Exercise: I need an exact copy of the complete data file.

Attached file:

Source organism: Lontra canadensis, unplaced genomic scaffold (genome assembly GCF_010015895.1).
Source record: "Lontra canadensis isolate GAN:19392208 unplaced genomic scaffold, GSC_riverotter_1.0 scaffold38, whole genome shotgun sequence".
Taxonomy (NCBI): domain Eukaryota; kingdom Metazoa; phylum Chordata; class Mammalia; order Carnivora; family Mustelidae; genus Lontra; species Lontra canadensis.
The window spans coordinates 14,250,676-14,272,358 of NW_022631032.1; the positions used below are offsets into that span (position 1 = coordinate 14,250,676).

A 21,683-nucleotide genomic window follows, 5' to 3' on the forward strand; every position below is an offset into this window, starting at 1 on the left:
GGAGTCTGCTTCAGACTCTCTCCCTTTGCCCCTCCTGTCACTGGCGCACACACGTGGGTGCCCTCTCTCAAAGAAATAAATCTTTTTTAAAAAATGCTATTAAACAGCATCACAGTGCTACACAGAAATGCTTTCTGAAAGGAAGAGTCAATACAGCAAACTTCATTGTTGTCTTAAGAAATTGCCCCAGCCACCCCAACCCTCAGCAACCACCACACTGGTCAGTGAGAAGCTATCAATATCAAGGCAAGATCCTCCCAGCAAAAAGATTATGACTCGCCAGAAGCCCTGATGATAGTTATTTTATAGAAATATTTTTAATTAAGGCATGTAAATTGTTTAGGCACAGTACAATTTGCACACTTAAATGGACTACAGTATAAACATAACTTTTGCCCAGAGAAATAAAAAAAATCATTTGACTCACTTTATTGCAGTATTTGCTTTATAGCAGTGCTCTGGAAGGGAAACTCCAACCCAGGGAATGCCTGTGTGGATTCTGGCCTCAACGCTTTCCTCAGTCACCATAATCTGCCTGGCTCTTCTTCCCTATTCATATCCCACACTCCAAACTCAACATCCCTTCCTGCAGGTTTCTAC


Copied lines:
Source organism: Lontra canadensis, unplaced genomic scaffold (genome assembly GCF_010015895.1).
Source record: "Lontra canadensis isolate GAN:19392208 unplaced genomic scaffold, GSC_riverotter_1.0 scaffold38, whole genome shotgun sequence".
Taxonomy (NCBI): domain Eukaryota; kingdom Metazoa; phylum Chordata; class Mammalia; order Carnivora; family Mustelidae; genus Lontra; species Lontra canadensis.
The window spans coordinates 14,250,676-14,272,358 of NW_022631032.1; the positions used below are offsets into that span (position 1 = coordinate 14,250,676).

A 21,683-nucleotide genomic window follows, 5' to 3' on the forward strand; every position below is an offset into this window, starting at 1 on the left:
GGAGTCTGCTTCAGACTCTCTCCCTTTGCCCCTCCTGTCACTGGCGCACACACGTGGGTGCCCTCTCTCAAAGAAATAAATCTTTTTTAAAAAATGCTATTAAACAGCATCACAGTGCTACACAGAAATGCTTTCTGAAAGGAAGAGTCAATACAGCAAACTTCATTGTTGTCTTAAGAAATTGCCCCAGCCACCCCAACCCTCAGCAACCACCACACTGGTCAGTGAGAAGCTATCAATATCAAGGCAAGATCCTCCCAGCAAAAAGATTATGACTCGCCAGAAGCCCTGATGATAGTTATTTTATAGAAATATTTTTAATTAAGGCATGTAAATTGTTTAGGCACAGTACAATTTGCACACTTAAATGGACTACAGTATAAACATAACTTTTGCCCAGAGAAATAAAAAAAATCATTTGACTCACTTTATTGCAGTATTTGCTTTATAGCAGTGCTCTGGAAGGGAAACTCCAACCCAGGGAATGCCTGTGTGGATTCTGGCCTCAACGCTTTCCTCAGTCACCATAATCTGCCTGGCTCTTCTTCCCTATTCATATCCCACACTCCAAACTCAACATCCCTTCCTGCAGGTTTCTAC